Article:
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Trauma Manifestations Among Gifted (Q & A)

By Dr. Patty Williams on August 8, 2023

Bright Insight Support Network founder and president Dr. Patty Williams is a trauma therapist and coach who specializes in EMDR, ND-Affirmative DBT, and IFS modalities. Through Bright Insight, she works to counsel, coach, and advocate for gifted, twice-exceptional, and neurodivergent persons, along with other marginalized populations.

Trauma Manifestations Among Gifted (Q & A)

In a Facebook group where I asked for questions folks wanted to be answered about giftedness and trauma (as research for my book), a lovely friend and participant shared that they were intrigued to learn about my informed estimate regarding the occurrence of different trauma manifestations among the population I identify as gifted.

This person also wanted to know my approximation for the number of individuals concealing their experiences and what proportion might mask difficulty and then openly share struggles with a select few.

Additionally, this individual asked me to describe the demographic composition of the gifted community dealing with trauma, suggesting that my educated speculation on these aspects would be appreciated.


So, this is complicated. I had a couple of answers to their inquiries, however, I was not sure if I even answered them well!

First, though, I must insist that it is difficult to possibly measure some of these constructs and percentages of the populations we are talking about, and therefore I dare not guess at them. What I can say is that there are identifiable factors that contribute to the predictability of trauma and other seemingly negative health and mental health outcomes for individuals who experience them (think of the ACEs study and assessment if you are familiar).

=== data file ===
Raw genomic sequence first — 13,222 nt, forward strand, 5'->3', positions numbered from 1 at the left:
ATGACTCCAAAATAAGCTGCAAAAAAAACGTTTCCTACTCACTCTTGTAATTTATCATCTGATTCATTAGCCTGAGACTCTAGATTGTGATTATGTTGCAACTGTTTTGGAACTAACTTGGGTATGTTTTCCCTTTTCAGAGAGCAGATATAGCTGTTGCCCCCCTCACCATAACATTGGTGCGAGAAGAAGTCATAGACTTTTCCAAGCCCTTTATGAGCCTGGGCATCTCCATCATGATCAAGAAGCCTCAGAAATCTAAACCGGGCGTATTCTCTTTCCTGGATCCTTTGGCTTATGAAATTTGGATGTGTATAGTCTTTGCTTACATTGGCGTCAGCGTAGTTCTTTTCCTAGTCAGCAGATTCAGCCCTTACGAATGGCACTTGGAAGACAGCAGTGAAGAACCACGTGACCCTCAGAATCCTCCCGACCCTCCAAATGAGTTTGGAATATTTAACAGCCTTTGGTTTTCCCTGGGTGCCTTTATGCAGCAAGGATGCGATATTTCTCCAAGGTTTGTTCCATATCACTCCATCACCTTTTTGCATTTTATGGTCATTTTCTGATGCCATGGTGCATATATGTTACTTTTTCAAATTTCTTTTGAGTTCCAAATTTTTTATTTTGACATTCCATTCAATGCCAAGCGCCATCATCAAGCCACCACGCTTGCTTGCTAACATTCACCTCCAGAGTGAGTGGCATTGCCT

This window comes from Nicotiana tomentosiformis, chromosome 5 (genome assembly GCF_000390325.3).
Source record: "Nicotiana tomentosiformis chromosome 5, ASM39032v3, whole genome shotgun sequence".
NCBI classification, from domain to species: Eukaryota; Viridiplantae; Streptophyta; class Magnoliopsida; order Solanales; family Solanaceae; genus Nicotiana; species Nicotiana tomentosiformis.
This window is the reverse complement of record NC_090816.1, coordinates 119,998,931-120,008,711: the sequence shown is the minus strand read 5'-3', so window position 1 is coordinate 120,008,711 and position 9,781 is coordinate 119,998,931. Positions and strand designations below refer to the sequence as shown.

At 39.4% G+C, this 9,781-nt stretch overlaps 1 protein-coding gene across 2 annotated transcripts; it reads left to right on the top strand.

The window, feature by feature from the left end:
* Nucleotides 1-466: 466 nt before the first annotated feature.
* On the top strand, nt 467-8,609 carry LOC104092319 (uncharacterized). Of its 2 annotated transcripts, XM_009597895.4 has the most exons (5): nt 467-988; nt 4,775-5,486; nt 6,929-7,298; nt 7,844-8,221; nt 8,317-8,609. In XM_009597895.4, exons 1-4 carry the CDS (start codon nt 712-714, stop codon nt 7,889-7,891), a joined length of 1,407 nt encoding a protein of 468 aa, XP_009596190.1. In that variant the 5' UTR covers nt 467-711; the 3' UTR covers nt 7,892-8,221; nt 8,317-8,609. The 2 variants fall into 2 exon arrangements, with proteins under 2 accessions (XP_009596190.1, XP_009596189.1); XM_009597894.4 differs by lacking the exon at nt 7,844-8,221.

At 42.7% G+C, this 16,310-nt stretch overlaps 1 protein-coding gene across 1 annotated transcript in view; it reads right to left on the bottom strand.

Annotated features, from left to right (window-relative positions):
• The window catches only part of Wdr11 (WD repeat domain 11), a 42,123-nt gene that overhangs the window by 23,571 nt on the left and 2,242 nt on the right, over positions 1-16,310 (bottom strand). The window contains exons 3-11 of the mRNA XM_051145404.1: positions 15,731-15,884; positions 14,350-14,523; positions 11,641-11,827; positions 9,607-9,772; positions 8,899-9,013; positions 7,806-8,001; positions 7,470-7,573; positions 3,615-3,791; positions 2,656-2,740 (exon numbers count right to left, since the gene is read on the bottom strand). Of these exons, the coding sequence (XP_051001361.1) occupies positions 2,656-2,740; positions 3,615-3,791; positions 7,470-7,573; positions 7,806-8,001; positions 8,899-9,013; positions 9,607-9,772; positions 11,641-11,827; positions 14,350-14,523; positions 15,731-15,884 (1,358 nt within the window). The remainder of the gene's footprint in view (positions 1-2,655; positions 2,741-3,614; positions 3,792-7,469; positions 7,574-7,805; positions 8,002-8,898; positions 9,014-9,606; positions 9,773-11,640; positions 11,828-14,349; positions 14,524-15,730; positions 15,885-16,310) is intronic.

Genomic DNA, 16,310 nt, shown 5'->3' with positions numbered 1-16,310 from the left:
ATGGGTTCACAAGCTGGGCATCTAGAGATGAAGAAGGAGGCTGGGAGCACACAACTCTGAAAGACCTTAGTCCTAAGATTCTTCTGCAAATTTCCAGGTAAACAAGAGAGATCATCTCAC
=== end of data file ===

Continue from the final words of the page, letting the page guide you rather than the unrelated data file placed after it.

Unfortunately, as with much research, gifted individuals and other marginalized outliers are often not well represented when such assessments are normed. And, as was alluded to, gifted folks often mask not only traits and behaviors but also difficulties. Trauma itself may not be realized by many who normalized and packed it away psychologically so they could understandably continue with other important tasks involving the preservation of safety and ego.

Ultimately, we do however see that marginalization increases the possibility of trauma, and marginalization happens with gifted folks. It also happens with other populations and demographics that a gifted person may belong to, making them twice- and thrice-exceptional and so on. When you throw in the judgment of overexcitability and also how overexcitabilities and other gifted qualities allow individuals to experience situations more intensely (or code them more intensely), even the quality of what is traumatic is different for a gifted individual.

So, there is so much to unpack.

I would be comfortable saying that *most gifted individuals have experienced trauma and that it impacts them.

Now, I also like to keep this impact identified as neutral. While I do not wish the difficulty of trauma on any person, I also know that post-traumatic growth and other types of emergences from difficulty can be valuable and meaningful. This is a WHOLE other topic though. <3

Did I even answer their question? Maybe- to the extent it is answerable. <3

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